ISSN (Print) - 0012-9976 | ISSN (Online) - 2349-8846

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Recounting India's Poor

Based as they are on a larger basket of consumption, the new official poverty estimates are more reliable.

The Expert Group to Review the Methodology for Estimation of Poverty under the chairpersonship of Suresh Tendulkar, which was constituted by the Planning Commission in 2005, has revised the estimate of poverty in India for 2004-05 to 37.2%, from the earlier official estimate of 27.5%, and for rural India to 41.8% from 28.3%. It has, however, left the all-India urban poverty estimate unchanged at 25.7%. While this recommendation has been widely covered in the press, its basis has not been made entirely clear. Part of the problem may lie in how the expert group worded its decision, but the main problem is that the press did not care to find out the relevant details; nor did the Planning Commission come out with any statement in clarification.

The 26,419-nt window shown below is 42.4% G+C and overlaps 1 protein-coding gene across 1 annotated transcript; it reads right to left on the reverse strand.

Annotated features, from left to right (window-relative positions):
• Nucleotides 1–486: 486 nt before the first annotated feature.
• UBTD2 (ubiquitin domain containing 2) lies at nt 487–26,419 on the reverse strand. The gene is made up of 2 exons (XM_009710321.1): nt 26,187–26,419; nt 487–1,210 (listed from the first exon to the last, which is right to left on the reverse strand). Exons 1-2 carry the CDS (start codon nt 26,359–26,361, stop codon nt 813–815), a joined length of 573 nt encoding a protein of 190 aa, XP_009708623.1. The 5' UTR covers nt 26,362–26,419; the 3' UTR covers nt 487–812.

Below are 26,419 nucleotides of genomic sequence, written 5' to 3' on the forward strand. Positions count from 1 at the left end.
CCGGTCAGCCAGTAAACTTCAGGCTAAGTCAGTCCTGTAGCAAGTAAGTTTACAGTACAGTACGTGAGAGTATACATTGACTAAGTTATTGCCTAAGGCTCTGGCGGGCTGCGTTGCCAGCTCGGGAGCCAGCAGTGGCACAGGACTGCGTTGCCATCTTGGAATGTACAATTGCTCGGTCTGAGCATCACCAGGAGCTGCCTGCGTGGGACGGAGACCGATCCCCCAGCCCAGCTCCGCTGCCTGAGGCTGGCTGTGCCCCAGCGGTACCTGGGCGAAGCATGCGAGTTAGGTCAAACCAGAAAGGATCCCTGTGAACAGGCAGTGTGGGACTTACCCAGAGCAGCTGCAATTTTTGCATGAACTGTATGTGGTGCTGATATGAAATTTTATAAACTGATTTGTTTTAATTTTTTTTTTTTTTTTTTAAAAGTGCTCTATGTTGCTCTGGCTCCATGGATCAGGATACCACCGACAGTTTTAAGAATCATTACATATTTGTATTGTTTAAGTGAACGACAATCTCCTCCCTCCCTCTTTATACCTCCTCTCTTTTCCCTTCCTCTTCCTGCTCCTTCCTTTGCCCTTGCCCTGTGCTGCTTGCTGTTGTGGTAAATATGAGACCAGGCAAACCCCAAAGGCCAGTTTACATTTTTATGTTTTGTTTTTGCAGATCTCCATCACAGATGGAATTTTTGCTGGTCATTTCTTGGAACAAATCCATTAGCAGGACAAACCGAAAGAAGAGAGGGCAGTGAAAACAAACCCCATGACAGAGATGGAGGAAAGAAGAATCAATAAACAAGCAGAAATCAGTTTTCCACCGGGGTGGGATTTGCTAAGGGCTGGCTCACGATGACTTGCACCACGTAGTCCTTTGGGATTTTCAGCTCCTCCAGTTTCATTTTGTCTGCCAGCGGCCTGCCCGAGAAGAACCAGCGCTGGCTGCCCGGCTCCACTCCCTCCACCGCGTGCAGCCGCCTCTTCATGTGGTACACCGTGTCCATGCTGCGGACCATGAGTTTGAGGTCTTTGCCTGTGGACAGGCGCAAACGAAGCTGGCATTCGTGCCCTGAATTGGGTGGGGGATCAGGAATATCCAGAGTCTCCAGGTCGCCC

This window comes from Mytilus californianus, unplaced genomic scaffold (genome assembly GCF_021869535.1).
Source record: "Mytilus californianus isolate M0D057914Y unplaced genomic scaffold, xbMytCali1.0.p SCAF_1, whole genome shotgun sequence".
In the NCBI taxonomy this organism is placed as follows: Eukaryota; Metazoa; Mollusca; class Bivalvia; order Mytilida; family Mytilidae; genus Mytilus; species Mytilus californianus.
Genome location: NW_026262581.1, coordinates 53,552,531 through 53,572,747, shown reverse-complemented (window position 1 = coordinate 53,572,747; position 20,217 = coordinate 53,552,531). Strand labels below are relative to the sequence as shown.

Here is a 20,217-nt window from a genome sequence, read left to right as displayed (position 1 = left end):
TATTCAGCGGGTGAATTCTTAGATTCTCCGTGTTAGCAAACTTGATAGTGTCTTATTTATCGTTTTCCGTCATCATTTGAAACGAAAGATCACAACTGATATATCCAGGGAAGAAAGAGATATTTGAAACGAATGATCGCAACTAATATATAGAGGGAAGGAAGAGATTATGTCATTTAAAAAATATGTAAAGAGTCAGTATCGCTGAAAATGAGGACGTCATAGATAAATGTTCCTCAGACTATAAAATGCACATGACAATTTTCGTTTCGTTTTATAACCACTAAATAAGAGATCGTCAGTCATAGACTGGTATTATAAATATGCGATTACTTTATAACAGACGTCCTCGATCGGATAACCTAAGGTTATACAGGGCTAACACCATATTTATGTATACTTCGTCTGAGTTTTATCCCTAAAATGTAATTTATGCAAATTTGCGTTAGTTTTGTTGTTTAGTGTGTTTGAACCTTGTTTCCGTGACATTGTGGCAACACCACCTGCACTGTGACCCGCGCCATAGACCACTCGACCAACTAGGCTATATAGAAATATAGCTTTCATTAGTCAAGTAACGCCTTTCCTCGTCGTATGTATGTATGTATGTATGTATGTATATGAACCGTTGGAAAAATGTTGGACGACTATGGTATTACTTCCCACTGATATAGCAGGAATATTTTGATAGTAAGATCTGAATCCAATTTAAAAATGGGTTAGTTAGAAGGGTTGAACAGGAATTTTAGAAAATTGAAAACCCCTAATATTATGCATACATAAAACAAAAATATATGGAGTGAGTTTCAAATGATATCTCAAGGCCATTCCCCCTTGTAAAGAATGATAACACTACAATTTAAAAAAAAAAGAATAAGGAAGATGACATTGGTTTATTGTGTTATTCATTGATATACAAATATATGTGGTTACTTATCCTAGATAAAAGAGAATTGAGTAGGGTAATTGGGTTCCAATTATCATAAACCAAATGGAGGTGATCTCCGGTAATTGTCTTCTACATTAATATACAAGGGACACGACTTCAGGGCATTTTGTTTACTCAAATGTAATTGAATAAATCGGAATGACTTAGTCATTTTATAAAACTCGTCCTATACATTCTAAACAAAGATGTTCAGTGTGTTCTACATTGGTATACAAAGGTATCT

What has been highlighted in the media is that the Expert Group has decided to move away from basing poverty estimates on nutritional norms as measured by calorie intake to some broader measure of consumption of goods and services. While most have seen this as a positive step that takes poverty measurement in India away from an undue emphasis so far on calories, or even recognition that the poor in India now care about more than bare food needs, there is a lingering doubt that divorcing poverty measurement from nutrition may rob it of an essential normative basis. Indeed, the question which press reports have left hanging is: if calorie intake is no longer the norm, what is?

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